Since Donald Trump took office, U.S and Mexican officials have said that Mexico has tried to improve cooperation with its top trade partner on security, immigration, and foreign policy, hoping to convince the U.S. president to take a softer stance on the North American Free Trade Agreement (NAFTA).
In 2003, in the wake of the 9/11 attacks on the United States, Mexico agreed to place Mexican security agents on certain flights, but said it would never allow U.S. officials on board its commercial airlines, let alone armed.
However, in a Jan. 18 meeting in Mexico’s foreign ministry, officials from both countries agreed to “study the convenience of negotiating an agreement for the deployment of Federal Air Marshals on commercial flights,” according to the official Mexican document seen by Reuters.
U.S. Federal Air Marshal Service spokesman Thomas Kelly declined to answer questions on the proposed agreement, but said air marshals “are armed Federal Law Enforcement Officers with the mission of in-flight protection of U.S.-flagged aircraft, crewmembers and passengers.”
In a statement, Mexico’s foreign ministry confirmed that the government is evaluating the plan’s potential operational and security benefits but added that no agreement has yet been reached.
A Mexican official with knowledge of the plan said the hardest part of the negotiations would center on allowing U.S. officials to carry arms, given that the use of weapons by foreigners in Mexico is sensitive and tightly regulated.
The U.S. Department of Homeland Security (DHS) places sharp-shooters on domestic and international commercial flights to and from the United States to prevent militant attacks.
The Mexican official said it was still to be decided if the air marshals would fly on just U.S.-bound flights, Mexico-bound flights, or both. There is no set date for when the agreement might be struck, or come into effect, the official said.
It was not immediately clear if the marshals would travel solely on U.S.-owned airlines or also on Mexican carriers.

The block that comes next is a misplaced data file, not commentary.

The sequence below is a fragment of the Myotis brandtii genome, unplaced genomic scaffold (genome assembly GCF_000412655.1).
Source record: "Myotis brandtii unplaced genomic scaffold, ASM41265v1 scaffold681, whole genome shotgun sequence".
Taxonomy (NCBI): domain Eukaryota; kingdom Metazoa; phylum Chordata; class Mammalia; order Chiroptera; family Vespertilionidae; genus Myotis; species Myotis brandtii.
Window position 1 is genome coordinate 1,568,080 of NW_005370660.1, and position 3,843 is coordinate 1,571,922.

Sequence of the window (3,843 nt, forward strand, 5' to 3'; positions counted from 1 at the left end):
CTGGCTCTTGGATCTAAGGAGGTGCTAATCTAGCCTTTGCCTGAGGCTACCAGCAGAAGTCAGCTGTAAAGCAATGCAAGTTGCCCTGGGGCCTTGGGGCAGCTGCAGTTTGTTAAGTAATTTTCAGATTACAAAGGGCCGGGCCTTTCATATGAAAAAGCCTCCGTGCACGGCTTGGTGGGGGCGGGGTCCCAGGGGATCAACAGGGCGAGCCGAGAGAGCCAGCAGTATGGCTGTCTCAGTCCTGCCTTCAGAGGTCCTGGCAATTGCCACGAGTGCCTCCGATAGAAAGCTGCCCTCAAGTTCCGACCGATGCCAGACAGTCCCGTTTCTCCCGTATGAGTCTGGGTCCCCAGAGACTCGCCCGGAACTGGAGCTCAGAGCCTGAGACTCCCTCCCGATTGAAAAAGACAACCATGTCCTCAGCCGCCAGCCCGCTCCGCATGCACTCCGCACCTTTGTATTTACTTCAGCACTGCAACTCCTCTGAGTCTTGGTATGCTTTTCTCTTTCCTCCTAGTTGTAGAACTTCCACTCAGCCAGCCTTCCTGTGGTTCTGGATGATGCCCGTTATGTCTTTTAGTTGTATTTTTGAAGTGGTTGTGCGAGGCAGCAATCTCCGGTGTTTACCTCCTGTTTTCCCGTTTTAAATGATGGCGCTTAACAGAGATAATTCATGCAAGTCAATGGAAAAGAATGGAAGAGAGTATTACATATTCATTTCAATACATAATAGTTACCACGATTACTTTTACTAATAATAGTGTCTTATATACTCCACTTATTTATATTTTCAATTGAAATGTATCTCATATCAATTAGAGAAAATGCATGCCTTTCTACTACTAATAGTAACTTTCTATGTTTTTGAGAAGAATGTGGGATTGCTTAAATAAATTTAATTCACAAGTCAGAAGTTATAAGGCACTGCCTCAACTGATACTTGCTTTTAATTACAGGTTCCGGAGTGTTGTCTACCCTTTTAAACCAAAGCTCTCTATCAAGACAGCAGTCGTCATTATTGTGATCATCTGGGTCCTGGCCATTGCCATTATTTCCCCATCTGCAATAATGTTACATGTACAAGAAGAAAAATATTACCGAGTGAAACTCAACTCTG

The document shows that Mexico and the United States have agreed to several other security measures to tackle “transnational criminal organizations.”
The two countries plan to create a bilateral investigative body for probing international criminal groups.
There are also plans to negotiate a maritime drug seizures treaty, and use ships and radars for specific operations. The two nations also want to deepen efforts to eradicate opium and marijuana plantations.
Additionally, the document showed that Mexico and the United States agreed “to identify specific transnational criminal organizations, map their business models in both countries and design a joint operational strategy to combat them.”
The foreign ministry has pushed hard to defend NAFTA ahead of a July 2018 election in which the ruling Institutional Revolutionary Party is currently polling third.
Mexico, Canada and the United States are currently in the midst of fraught negotiations to reshape NAFTA, a lynchpin of the Mexican economy that Trump has threatened to abandon.
Trump’s trade chief rejected Canadian proposals for unblocking NAFTA modernization talks on Monday but pledged to seek “breakthroughs” by late February, easing concerns that Washington would soon withdraw from the trilateral pact.
Many in the Mexican government believe a U.S. NAFTA exit before the July election would strengthen the challenge of leftist front-runner Andres Manuel Lopez Obrador, who some in Washington view as a threat to bilateral cooperation.
Foreign Minister Luis Videgaray said in September that he views cooperation with the United States as the best way to achieve Mexico’s foreign policy aims.
Mexico bolstered anti-narcotics collaboration last year as U.S. concern mounted over heroin-related deaths, inviting U.S. officials to inspect the army’s opium poppy eradication efforts. Mexico’s army has long been wary of U.S. intrusion in its affairs.
Mexico has also hewed closer to the United States on sensitive foreign policy issues including Venezuela, North Korea, Israel and Honduras.